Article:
Big Earthquakes Double in 2014, But They’re Not Linked
The average rate of big earthquakes — those larger than magnitude 7 — has been 10 per year since 1979, the study reports. That rate rose to 12.5 per year starting in 1992, and then jumped to 16.7 per year starting in 2010 — a 65 percent increase compared to the rate since 1979. This increase accelerated in the first three months of 2014 to more than double the average since 1979, the researchers report.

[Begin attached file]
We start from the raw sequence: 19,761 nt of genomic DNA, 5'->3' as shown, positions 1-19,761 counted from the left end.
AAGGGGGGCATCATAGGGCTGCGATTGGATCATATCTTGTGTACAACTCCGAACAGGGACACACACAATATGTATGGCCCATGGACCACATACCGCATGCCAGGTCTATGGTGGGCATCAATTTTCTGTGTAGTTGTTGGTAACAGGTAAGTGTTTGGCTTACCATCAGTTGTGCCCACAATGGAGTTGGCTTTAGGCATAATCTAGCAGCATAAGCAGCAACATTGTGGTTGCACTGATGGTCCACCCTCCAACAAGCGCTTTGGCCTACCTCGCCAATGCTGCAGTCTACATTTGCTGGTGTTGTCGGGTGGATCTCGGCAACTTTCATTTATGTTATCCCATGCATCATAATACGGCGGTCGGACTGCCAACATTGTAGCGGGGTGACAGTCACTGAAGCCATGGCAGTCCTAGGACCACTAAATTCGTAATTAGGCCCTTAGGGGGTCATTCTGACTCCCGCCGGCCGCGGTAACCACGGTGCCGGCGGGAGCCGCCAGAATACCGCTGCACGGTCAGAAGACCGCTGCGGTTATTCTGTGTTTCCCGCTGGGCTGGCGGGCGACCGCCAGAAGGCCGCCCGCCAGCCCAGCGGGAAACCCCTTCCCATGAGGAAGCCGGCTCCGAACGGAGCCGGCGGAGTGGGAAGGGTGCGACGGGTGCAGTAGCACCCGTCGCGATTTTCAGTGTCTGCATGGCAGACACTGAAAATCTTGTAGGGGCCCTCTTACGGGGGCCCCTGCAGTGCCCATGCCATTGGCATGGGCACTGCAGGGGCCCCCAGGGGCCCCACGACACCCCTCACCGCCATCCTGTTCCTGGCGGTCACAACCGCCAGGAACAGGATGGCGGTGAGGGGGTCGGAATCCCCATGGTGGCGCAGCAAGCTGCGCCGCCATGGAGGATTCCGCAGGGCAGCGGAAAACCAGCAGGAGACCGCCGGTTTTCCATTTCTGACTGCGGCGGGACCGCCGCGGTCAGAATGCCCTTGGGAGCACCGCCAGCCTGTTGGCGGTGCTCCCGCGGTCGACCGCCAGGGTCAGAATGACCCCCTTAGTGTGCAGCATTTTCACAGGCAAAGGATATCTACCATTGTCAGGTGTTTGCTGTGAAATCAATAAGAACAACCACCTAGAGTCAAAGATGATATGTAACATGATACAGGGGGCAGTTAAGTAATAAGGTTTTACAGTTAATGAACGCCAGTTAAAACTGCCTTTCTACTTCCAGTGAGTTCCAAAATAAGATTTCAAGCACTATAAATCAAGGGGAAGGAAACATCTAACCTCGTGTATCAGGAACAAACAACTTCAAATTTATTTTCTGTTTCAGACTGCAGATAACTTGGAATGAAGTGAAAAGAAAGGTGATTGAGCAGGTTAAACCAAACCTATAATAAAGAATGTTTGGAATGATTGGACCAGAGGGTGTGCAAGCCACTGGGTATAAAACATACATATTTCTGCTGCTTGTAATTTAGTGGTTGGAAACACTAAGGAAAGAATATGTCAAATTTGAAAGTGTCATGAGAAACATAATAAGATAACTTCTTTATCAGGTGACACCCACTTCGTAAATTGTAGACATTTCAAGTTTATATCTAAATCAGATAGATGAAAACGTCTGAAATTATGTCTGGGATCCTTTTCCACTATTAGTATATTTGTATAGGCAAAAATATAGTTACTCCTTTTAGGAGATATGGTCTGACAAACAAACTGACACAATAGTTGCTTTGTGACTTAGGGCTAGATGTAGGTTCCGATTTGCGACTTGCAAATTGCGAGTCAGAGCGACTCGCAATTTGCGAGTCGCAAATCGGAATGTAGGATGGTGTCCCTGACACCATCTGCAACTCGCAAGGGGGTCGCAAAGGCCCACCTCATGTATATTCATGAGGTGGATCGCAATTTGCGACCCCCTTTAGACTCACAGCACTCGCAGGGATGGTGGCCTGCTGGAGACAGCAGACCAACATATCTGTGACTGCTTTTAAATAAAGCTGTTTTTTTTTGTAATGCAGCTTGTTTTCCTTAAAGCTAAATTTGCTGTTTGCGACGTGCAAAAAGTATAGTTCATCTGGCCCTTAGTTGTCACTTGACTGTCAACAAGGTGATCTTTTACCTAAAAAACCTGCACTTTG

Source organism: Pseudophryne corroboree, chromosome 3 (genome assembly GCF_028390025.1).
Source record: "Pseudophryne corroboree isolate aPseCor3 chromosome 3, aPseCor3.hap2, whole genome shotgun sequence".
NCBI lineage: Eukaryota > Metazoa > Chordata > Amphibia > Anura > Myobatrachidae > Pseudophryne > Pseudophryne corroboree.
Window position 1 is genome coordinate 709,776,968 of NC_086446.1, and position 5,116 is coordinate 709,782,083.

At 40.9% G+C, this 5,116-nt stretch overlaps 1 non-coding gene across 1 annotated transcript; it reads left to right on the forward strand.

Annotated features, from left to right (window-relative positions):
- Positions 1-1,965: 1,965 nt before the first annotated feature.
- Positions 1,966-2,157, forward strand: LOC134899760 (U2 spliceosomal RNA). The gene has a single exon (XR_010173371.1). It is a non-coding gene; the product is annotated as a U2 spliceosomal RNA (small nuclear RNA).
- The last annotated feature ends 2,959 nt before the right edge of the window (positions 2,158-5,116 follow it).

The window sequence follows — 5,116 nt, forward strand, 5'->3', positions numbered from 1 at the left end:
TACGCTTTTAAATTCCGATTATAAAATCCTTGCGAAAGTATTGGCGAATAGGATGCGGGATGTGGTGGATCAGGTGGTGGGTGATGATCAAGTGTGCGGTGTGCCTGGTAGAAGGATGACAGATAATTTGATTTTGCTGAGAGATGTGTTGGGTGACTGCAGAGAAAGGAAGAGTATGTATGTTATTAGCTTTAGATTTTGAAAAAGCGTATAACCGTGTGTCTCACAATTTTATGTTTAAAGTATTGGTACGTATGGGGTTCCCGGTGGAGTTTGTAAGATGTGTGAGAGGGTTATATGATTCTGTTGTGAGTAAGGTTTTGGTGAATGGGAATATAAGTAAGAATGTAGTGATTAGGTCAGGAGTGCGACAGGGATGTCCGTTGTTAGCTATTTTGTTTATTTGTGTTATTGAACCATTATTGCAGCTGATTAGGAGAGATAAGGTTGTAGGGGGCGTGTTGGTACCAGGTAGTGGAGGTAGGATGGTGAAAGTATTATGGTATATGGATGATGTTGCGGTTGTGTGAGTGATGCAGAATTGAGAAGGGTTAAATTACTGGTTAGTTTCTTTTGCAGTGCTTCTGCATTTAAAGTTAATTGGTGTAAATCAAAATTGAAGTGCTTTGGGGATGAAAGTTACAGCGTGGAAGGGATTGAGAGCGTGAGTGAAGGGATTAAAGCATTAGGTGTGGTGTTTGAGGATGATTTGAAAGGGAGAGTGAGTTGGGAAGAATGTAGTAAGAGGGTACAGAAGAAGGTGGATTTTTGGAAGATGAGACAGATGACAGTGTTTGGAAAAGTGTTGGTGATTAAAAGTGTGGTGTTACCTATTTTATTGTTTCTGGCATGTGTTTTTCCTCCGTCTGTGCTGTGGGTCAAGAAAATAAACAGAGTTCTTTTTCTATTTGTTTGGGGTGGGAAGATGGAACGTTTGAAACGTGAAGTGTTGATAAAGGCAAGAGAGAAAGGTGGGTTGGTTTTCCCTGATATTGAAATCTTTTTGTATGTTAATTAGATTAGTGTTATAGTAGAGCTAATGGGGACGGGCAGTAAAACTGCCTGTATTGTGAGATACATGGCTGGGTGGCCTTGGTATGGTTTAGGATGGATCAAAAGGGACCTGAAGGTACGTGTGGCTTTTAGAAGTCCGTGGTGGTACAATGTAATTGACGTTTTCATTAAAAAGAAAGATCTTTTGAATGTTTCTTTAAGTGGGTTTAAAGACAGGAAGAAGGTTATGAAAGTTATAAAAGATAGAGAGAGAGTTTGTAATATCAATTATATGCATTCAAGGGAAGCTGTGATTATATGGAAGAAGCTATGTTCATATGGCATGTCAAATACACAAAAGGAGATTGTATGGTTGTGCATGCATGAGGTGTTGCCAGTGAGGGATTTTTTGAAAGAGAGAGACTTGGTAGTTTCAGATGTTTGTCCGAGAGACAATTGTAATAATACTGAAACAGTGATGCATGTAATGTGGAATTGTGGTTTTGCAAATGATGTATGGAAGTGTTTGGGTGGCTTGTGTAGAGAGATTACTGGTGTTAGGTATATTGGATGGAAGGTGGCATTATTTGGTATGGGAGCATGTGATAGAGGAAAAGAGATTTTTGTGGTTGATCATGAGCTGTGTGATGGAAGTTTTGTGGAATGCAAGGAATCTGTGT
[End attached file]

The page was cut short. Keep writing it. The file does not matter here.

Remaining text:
The rise in earthquakes is statistically similar to the results of flipping a coin, Parsons said: Sometimes heads or tails will repeat several times in a row, even though the process is random.
“Basically, we can’t prove that what we saw during the first part of 2014, as well as since 2010, isn’t simply a similar thing to getting six tails in a row,” he said.
But Parsons said the statistical findings don’t rule out the possibility that the largest earthquakes may trigger one another across great distances. Researchers may simply lack the data to understand such global “communication,” he said.